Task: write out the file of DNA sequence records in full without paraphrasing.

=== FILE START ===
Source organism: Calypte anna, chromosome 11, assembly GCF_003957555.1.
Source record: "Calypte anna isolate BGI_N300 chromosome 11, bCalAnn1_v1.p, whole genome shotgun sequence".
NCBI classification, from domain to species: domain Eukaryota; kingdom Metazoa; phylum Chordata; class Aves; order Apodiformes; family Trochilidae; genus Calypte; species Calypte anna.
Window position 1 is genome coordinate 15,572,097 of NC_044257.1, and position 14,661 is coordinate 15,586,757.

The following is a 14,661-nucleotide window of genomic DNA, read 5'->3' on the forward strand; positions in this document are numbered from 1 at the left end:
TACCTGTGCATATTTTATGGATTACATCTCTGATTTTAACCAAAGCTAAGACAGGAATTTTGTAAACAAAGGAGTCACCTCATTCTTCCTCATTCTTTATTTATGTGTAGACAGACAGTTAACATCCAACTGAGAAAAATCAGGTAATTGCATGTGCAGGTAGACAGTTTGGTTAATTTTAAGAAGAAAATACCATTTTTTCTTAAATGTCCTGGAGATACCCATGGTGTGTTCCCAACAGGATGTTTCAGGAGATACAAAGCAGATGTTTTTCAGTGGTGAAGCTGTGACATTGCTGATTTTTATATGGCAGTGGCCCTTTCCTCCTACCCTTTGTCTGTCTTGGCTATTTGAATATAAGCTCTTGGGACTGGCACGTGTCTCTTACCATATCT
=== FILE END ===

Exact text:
Source organism: Calypte anna, chromosome 11, assembly GCF_003957555.1.
Source record: "Calypte anna isolate BGI_N300 chromosome 11, bCalAnn1_v1.p, whole genome shotgun sequence".
NCBI classification, from domain to species: domain Eukaryota; kingdom Metazoa; phylum Chordata; class Aves; order Apodiformes; family Trochilidae; genus Calypte; species Calypte anna.
Window position 1 is genome coordinate 15,572,097 of NC_044257.1, and position 14,661 is coordinate 15,586,757.

The following is a 14,661-nucleotide window of genomic DNA, read 5'->3' on the forward strand; positions in this document are numbered from 1 at the left end:
TACCTGTGCATATTTTATGGATTACATCTCTGATTTTAACCAAAGCTAAGACAGGAATTTTGTAAACAAAGGAGTCACCTCATTCTTCCTCATTCTTTATTTATGTGTAGACAGACAGTTAACATCCAACTGAGAAAAATCAGGTAATTGCATGTGCAGGTAGACAGTTTGGTTAATTTTAAGAAGAAAATACCATTTTTTCTTAAATGTCCTGGAGATACCCATGGTGTGTTCCCAACAGGATGTTTCAGGAGATACAAAGCAGATGTTTTTCAGTGGTGAAGCTGTGACATTGCTGATTTTTATATGGCAGTGGCCCTTTCCTCCTACCCTTTGTCTGTCTTGGCTATTTGAATATAAGCTCTTGGGACTGGCACGTGTCTCTTACCATATCT